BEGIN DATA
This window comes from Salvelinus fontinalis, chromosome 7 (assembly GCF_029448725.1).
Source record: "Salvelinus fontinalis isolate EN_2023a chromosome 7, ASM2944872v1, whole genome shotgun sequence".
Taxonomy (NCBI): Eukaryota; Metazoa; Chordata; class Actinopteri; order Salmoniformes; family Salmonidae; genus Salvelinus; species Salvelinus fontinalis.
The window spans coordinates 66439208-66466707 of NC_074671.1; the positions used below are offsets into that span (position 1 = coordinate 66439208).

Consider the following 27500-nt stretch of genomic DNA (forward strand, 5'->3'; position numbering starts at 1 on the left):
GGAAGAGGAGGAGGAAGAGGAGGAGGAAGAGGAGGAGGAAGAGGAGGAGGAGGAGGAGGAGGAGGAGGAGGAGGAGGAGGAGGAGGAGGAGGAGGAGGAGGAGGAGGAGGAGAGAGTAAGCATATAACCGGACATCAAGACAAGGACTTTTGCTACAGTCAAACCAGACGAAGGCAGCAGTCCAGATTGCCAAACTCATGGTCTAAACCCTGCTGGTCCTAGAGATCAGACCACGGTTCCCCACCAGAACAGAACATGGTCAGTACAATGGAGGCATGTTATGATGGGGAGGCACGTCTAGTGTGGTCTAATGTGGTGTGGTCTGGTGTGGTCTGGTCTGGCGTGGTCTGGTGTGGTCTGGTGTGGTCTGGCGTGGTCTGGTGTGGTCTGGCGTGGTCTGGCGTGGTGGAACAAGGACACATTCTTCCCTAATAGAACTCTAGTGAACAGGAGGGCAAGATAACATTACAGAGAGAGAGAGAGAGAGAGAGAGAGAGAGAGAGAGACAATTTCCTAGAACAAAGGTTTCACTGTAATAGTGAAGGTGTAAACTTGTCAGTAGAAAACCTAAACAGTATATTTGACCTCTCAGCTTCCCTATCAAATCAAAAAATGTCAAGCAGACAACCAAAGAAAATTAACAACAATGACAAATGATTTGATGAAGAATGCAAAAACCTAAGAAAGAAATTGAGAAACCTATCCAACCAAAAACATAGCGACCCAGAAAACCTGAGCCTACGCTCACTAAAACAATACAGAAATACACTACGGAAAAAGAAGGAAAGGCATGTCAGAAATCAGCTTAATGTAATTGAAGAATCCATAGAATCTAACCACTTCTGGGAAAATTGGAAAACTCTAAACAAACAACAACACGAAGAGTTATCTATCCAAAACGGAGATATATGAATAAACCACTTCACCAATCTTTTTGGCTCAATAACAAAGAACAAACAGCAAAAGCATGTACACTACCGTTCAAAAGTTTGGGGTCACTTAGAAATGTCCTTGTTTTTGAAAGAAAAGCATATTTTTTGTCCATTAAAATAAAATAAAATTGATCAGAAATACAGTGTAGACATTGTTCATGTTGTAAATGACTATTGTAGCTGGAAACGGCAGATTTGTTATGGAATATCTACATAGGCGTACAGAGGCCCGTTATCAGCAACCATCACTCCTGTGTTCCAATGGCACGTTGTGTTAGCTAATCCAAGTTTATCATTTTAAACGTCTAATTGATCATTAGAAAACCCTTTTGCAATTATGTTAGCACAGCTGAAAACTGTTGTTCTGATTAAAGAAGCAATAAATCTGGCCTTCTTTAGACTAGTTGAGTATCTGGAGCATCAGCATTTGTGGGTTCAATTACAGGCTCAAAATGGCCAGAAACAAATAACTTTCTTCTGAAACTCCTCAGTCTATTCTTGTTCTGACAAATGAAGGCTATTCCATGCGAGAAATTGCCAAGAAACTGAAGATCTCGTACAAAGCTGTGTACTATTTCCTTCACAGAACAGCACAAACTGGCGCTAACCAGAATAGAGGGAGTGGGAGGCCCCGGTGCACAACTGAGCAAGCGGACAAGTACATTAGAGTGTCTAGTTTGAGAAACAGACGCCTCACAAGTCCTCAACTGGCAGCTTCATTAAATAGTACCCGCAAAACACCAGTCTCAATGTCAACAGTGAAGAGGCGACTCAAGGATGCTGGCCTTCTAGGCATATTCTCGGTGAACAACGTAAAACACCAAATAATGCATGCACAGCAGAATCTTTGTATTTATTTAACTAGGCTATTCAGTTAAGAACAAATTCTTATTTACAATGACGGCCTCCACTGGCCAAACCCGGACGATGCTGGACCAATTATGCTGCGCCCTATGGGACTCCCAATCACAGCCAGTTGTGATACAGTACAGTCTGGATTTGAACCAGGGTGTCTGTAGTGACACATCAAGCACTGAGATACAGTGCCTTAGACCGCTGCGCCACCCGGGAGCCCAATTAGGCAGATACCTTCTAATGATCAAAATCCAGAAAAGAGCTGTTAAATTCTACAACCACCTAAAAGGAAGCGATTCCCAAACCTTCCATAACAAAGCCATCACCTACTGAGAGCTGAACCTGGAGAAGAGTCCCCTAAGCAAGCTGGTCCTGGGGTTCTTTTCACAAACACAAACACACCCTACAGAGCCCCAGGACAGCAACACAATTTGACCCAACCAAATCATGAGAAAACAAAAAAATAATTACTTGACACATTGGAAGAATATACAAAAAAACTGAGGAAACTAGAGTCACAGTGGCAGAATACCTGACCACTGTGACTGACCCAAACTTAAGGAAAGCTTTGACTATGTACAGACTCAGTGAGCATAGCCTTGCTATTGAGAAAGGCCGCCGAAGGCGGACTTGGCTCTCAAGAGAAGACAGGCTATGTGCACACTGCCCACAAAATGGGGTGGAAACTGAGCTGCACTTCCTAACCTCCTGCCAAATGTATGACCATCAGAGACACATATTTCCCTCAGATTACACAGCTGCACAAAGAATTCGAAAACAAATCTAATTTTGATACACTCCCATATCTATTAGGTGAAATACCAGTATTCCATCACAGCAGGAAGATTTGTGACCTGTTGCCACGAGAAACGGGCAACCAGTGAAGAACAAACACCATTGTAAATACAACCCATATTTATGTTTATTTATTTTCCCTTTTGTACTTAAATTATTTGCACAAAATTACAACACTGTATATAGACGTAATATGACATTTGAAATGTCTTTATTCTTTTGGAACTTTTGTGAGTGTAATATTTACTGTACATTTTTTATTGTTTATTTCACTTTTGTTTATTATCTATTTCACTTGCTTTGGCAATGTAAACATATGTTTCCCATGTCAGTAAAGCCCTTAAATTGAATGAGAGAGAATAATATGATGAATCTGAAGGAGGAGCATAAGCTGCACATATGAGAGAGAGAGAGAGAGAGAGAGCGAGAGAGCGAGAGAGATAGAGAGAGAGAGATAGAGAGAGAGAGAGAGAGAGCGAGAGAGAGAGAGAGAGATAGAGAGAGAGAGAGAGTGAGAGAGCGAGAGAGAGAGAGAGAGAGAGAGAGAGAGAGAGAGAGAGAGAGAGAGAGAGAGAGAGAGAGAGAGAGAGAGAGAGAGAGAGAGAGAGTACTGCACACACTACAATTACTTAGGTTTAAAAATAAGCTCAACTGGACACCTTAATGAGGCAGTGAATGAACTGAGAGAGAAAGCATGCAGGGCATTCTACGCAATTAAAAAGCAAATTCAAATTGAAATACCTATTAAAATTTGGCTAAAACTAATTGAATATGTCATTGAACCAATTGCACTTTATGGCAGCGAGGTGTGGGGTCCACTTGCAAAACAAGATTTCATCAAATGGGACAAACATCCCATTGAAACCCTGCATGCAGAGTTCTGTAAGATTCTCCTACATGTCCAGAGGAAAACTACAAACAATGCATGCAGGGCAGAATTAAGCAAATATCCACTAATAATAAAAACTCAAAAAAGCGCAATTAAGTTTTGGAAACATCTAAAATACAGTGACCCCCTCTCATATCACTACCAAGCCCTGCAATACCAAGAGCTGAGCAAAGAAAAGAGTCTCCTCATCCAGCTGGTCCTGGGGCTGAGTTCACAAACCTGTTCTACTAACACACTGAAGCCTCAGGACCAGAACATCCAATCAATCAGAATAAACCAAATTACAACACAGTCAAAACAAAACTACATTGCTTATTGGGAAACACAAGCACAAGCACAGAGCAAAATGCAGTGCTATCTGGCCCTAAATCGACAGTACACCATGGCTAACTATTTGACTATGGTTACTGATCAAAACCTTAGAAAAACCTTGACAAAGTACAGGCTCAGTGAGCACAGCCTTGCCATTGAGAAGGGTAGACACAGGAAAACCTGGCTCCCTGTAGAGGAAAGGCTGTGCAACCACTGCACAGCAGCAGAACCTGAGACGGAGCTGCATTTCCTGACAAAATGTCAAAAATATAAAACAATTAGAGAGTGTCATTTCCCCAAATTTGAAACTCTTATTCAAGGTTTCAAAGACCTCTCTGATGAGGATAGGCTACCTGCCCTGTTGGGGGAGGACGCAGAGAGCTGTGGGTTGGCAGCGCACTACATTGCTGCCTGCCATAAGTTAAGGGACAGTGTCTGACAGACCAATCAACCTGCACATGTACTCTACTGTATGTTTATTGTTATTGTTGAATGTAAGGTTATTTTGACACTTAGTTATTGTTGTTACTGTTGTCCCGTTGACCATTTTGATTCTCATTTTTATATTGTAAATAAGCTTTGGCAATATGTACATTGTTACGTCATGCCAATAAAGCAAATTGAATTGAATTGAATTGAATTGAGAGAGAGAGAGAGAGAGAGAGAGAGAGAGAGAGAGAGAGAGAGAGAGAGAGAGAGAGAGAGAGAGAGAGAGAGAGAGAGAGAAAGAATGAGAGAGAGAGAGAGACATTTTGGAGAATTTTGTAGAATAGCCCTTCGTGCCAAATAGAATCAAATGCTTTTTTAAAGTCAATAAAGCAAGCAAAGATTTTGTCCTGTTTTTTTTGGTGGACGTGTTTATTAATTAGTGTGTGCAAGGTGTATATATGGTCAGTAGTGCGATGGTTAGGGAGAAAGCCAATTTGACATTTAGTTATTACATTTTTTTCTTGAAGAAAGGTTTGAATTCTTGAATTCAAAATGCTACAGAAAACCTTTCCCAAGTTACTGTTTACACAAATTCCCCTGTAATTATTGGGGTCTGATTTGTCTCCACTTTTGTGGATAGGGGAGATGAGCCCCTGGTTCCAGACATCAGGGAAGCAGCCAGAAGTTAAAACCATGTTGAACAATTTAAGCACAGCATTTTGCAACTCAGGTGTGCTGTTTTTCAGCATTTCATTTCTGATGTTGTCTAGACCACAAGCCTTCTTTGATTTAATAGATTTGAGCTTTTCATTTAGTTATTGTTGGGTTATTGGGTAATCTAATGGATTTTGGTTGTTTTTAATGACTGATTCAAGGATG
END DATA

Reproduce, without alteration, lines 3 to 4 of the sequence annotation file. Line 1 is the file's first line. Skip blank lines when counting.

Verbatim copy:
Taxonomy (NCBI): Eukaryota; Metazoa; Chordata; class Actinopteri; order Salmoniformes; family Salmonidae; genus Salvelinus; species Salvelinus fontinalis.
The window spans coordinates 66439208-66466707 of NC_074671.1; the positions used below are offsets into that span (position 1 = coordinate 66439208).